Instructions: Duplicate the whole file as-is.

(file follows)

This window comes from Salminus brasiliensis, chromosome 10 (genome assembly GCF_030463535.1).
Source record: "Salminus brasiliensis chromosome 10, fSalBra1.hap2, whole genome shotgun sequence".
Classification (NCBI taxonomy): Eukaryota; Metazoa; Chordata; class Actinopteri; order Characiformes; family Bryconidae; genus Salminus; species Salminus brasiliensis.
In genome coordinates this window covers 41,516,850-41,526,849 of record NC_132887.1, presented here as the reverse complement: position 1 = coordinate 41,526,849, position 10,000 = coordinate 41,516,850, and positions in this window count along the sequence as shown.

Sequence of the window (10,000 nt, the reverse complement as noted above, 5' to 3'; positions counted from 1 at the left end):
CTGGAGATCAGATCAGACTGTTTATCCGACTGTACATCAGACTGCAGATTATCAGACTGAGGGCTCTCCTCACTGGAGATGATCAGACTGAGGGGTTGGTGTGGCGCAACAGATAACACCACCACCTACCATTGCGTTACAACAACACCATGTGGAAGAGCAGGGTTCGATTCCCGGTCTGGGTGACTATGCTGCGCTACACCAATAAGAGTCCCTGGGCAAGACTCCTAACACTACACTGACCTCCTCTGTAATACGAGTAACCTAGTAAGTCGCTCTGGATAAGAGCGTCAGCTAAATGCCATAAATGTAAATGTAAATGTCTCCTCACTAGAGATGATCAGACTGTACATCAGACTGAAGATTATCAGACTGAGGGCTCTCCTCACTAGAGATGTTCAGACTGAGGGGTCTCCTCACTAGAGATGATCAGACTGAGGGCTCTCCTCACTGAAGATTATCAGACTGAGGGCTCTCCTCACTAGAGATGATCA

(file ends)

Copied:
This window comes from Salminus brasiliensis, chromosome 10 (genome assembly GCF_030463535.1).
Source record: "Salminus brasiliensis chromosome 10, fSalBra1.hap2, whole genome shotgun sequence".
Classification (NCBI taxonomy): Eukaryota; Metazoa; Chordata; class Actinopteri; order Characiformes; family Bryconidae; genus Salminus; species Salminus brasiliensis.
In genome coordinates this window covers 41,516,850-41,526,849 of record NC_132887.1, presented here as the reverse complement: position 1 = coordinate 41,526,849, position 10,000 = coordinate 41,516,850, and positions in this window count along the sequence as shown.

Sequence of the window (10,000 nt, the reverse complement as noted above, 5' to 3'; positions counted from 1 at the left end):
CTGGAGATCAGATCAGACTGTTTATCCGACTGTACATCAGACTGCAGATTATCAGACTGAGGGCTCTCCTCACTGGAGATGATCAGACTGAGGGGTTGGTGTGGCGCAACAGATAACACCACCACCTACCATTGCGTTACAACAACACCATGTGGAAGAGCAGGGTTCGATTCCCGGTCTGGGTGACTATGCTGCGCTACACCAATAAGAGTCCCTGGGCAAGACTCCTAACACTACACTGACCTCCTCTGTAATACGAGTAACCTAGTAAGTCGCTCTGGATAAGAGCGTCAGCTAAATGCCATAAATGTAAATGTAAATGTCTCCTCACTAGAGATGATCAGACTGTACATCAGACTGAAGATTATCAGACTGAGGGCTCTCCTCACTAGAGATGTTCAGACTGAGGGGTCTCCTCACTAGAGATGATCAGACTGAGGGCTCTCCTCACTGAAGATTATCAGACTGAGGGCTCTCCTCACTAGAGATGATCA